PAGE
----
When opposition leader, Benigno Aquino, was assassinated in 1983, investor confidence in the Philippine government and economy fell to all-time low. Economic growth was zero to negative. The Baao economy suffered likewise.
But the resiliency of Baaoeños against all odds stands strong. As the Chinese are wont to say, "One man's adversity is another man's opportunity." In fact, the twilight years of Marcos dictatorship saw another pioneering agricultural industry being established in Baao.
As the technology for freshwater aquaculture became available, the need for large numbers of tilapia fingerlings and fry rose. Agri-businessmen from Baao started to establish tilapia hatcheries in ponds that were once rice paddies. Now, the industry has grown to an extent that the town is the major supplier of tilapia fry and fingerlings to fish cage operators in Lakes Bato and Buhi in Camarines Sur. They also supply some of the needs of the operators in Laguna de Bay in Laguna and Lake Taal in Batangas.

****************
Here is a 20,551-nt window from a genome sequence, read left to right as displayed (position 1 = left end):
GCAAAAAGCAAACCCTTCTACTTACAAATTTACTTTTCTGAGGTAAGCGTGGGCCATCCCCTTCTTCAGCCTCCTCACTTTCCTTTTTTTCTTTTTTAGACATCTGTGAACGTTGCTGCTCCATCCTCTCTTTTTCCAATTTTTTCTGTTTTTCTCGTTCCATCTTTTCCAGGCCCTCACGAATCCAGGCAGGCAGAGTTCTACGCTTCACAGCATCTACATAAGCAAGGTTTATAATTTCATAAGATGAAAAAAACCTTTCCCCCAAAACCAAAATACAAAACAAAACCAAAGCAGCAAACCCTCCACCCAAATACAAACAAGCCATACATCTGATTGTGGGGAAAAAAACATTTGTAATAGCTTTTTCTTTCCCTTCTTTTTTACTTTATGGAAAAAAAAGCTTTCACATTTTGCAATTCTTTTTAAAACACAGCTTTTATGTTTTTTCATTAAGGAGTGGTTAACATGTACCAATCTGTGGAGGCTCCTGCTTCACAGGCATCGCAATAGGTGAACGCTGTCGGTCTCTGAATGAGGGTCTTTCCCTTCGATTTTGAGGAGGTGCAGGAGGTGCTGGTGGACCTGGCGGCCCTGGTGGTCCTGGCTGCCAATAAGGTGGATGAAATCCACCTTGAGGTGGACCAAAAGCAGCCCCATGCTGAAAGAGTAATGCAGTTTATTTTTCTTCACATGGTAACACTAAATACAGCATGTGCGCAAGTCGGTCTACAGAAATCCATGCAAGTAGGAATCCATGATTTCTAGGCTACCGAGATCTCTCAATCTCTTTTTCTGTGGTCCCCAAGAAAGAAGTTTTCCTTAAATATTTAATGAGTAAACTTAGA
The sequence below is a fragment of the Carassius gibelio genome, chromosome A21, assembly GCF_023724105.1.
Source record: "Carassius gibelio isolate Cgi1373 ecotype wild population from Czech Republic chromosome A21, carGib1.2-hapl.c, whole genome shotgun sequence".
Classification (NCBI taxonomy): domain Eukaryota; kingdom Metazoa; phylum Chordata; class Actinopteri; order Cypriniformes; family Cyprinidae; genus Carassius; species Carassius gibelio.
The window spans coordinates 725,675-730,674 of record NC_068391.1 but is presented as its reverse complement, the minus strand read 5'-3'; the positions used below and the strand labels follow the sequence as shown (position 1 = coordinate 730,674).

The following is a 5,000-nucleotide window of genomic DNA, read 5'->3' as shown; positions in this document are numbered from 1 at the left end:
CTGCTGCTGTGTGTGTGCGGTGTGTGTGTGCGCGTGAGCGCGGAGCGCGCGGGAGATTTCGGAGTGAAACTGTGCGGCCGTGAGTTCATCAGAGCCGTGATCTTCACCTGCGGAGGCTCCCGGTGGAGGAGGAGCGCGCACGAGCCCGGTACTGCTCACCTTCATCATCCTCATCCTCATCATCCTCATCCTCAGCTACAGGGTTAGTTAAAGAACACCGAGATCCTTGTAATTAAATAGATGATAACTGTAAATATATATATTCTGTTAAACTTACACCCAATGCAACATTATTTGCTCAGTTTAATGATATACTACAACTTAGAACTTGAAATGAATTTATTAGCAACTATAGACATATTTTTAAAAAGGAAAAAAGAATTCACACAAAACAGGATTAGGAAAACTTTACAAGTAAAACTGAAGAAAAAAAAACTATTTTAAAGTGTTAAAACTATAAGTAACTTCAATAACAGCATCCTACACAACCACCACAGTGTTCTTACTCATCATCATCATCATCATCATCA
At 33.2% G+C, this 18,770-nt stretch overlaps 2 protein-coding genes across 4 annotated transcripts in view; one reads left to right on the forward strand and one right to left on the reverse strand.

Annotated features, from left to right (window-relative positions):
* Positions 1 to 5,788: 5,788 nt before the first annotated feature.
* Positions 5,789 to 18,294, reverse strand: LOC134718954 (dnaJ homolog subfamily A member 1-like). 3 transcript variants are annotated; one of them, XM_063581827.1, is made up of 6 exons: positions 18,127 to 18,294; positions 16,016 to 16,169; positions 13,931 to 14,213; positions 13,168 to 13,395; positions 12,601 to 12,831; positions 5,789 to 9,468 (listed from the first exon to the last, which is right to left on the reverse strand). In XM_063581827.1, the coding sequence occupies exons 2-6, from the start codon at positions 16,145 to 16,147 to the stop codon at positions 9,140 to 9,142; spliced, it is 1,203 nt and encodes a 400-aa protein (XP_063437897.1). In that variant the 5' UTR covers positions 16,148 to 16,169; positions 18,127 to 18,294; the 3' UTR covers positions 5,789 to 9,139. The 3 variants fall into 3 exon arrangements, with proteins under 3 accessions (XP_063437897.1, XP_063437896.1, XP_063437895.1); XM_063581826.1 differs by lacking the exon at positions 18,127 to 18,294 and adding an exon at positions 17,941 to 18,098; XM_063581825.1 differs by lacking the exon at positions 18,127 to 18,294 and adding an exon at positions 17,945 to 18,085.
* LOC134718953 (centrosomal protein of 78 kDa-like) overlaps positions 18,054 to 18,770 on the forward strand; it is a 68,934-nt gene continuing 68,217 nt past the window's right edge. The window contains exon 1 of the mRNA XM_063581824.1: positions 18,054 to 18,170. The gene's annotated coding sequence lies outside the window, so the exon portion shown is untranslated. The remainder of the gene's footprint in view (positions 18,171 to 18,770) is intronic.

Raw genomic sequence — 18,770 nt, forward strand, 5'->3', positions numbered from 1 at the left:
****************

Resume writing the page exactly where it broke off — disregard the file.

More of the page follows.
The Post EDSA Revolt
The overthrow of Marcos during the EDSA revolt put the Philippine economy back into track. Slowly the investors gained confidence in the government institutions to steer the nation and ultimately the town of Baao into the next millenium.
But enormous challenges await the Baaoeños in their struggle to attain a development that is sustainable and democratic. Its population is growing fast while its territory is not expanding. Pollution sources are multiplying. Its ravaged uplands and lowlands need rehabilitation. Agricultural productivity needs boosting. Its people needing awareness and skills on how to wisely use its resources out of need not of greed.